According to a fact sheet on the legislation, the proposal dealing with the vice president's role would make clear that the responsibility is "solely ministerial and that he or she does not have any power to solely determine, accept, reject, or otherwise adjudicate disputes over electors."

Provisions of the bill dealing with an orderly transition of power would make it so that it would be possible to limit resources for a transition of power to only the apparent winner of an election if the outcome of an election is clear.

The second bill is aimed at improving election security and would enhance federal penalties for anyone who threatens or intimidates election officials as well as increase penalties for the tampering with election records. The bill is co-sponsored by five Republicans and seven Democrats.

While constitutional experts say the vice president currently can't disregard a state-certified electoral result, Trump pushed then-Vice President Mike Pence to obstruct the Electoral College certification in Congress as part of his pressure campaign. But Pence refused to do so and, as a result, became a target of the former President and his mob of supporters who stormed the Capitol on January 6, 2021.

Democratic Sen. Mark Warner of Virginia said the bill would make it harder to overturn an election when a joint session of Congress convenes to certify a presidential election.

"Anything we can do and show to the American public that we realize how serious that day was, and that we're going to do all we can to prevent a repeat of January 6th, is a step in the right direction," he said.


"Any future vice president cannot, should not, will not be able to overturn legitimate votes of Americans and their electors that states vote," Warner said.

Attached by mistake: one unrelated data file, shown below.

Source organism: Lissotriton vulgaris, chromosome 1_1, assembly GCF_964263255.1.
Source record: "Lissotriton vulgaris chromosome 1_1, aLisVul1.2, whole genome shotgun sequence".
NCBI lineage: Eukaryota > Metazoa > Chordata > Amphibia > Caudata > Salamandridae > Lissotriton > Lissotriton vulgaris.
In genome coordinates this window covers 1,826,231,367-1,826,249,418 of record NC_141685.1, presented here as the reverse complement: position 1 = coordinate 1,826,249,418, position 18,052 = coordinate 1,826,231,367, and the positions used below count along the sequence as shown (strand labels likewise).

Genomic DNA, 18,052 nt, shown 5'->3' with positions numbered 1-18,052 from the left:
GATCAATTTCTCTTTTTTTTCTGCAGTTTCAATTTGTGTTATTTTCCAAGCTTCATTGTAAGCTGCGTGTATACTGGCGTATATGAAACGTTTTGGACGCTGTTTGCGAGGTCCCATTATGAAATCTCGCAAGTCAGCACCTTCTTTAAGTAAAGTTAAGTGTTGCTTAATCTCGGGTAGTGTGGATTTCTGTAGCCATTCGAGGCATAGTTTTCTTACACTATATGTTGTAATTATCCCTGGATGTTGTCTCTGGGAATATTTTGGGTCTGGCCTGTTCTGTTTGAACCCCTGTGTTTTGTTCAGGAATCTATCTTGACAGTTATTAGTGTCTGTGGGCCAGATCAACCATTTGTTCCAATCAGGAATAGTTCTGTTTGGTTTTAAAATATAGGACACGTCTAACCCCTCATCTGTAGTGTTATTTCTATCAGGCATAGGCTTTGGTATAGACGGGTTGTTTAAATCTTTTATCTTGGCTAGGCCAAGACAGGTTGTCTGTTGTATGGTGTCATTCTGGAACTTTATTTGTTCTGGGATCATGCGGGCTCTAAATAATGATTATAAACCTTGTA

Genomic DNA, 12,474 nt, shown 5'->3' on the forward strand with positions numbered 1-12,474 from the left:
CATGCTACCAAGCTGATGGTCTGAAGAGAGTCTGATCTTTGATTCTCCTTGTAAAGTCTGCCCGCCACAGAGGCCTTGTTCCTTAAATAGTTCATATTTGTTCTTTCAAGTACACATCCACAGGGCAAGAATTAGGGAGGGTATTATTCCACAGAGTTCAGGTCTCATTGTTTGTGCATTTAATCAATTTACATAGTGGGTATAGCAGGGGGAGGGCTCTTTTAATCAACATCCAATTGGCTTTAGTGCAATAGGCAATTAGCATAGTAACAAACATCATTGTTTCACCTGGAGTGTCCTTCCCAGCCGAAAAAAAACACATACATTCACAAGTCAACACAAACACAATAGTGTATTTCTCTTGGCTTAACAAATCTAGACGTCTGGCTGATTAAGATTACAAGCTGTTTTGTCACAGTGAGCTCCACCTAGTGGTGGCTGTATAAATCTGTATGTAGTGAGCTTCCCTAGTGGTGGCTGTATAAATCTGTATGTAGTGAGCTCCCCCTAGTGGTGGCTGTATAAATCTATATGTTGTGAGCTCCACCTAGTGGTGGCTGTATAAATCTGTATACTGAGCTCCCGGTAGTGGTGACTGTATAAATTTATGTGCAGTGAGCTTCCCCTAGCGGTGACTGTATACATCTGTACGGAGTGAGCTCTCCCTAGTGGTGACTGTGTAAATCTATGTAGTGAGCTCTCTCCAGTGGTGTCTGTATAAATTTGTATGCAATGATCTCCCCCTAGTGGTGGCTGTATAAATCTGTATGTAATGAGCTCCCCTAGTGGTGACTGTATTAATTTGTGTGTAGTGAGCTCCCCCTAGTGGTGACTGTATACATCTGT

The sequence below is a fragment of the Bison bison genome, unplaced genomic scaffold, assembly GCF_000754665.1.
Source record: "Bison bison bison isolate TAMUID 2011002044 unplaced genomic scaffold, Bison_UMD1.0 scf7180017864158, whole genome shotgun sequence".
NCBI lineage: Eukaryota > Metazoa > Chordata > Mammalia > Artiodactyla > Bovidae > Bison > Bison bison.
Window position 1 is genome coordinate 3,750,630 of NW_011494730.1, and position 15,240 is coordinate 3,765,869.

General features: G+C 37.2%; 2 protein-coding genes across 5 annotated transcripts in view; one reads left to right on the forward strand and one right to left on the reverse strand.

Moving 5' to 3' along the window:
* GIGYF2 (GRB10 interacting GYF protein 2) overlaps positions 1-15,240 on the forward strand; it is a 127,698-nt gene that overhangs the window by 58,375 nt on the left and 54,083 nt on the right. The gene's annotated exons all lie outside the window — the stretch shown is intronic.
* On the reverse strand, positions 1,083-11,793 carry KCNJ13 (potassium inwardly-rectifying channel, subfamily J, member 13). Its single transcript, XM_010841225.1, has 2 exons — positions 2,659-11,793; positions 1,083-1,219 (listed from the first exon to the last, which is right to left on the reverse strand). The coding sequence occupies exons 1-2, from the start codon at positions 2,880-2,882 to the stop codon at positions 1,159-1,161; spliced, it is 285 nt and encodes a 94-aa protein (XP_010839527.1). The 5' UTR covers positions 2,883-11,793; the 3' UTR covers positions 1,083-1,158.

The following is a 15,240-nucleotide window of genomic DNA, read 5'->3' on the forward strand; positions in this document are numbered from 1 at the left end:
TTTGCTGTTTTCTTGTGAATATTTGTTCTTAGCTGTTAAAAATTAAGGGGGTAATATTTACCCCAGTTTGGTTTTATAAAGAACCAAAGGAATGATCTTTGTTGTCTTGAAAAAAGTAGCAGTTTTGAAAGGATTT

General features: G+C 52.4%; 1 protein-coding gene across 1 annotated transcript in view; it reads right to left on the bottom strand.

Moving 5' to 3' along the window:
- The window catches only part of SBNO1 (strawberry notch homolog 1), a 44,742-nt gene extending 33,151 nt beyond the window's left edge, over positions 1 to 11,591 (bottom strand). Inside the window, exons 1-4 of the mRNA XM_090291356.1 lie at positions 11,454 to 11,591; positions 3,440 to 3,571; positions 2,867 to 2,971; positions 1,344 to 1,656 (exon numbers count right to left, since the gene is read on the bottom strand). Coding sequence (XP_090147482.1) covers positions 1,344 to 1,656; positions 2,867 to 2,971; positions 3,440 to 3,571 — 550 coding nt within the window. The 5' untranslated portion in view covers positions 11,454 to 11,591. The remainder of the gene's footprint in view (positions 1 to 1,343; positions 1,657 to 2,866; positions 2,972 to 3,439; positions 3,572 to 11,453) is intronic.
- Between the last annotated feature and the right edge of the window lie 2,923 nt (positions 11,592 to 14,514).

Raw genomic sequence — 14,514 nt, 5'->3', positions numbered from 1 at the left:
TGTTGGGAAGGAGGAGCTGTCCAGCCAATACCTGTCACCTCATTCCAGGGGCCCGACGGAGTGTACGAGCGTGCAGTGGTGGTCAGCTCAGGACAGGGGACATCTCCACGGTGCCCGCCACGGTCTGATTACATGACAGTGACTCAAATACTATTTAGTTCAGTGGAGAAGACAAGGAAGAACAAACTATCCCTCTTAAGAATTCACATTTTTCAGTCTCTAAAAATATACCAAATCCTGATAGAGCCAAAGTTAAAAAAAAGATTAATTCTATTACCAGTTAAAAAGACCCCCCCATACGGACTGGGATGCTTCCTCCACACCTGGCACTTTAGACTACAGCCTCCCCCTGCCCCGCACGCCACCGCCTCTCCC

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With Russia’s war in her home country continuing to rage, Ukraine's first lady, Olena Zelenska, the wife of President Volodymyr Zelensky, addressed a bipartisan group of lawmakers on Capitol Hill Wednesday, the third day of her high-profile Washington, D.C., trip.

"I know this is the first time when the wife of the president of a foreign country has the honor to address you within these walls," Zelenska said in remarks translated from her speech, which was delivered in Ukrainian. "This is really important for me and for my country, and today I want to address you as politicians and party representatives as well as mothers and fathers, grandmothers and grandfathers, daughters and sons.”

Zelenska presented images of young girls and boys killed by Russian missile strikes, including 4-year-old Lisa, whom she had met around Christmas.

"I remember her just like she is here, a cheerful, playful little rascal," Zelenska told Congress. "She is no longer with us. On July 14, Lisa was killed by a Russian missile attack."....
 

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The U.S. Department of Defense on Tuesday released 48-pages of Jan. 6 communications following a Freedom of Information Act request from Business Insider.

"As an armed mob rushed toward the US Capitol on January 6, 2021, an aide sent Chairman of the Joint Chiefs of Staff Mark Milley an urgent update about congressional office building evacuations and 'escalating protests.' The sources of this information: journalists' tweets," Insider reported.

"Together, this initial release of emails provides dramatic, if decidedly incomplete insight into Trump administration activities in the hours immediately before, during, and after a mob of President Donald Trump's supporters attacked the US Capitol on January 6," Insider reported. "One email includes a highly redacted exchange — subject: 'fencing' — between Kash Patel, chief of staff to then-Acting Secretary of Defense Christopher Miller, and Anthony Ornato, Trump's deputy White House chief of staff for operations, who drew national attention earlier this month after Trump aide Cassidy Hutchinson testified before the US House's January 6 select committee about him.".....
 

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The Big Lie loon squad is wilding out in Nevada, where Republican gubernatorial contender Joey Gilbert is suing half the state, alleging that the election was stolen from him by those dastardly machines. And he can prove it, too!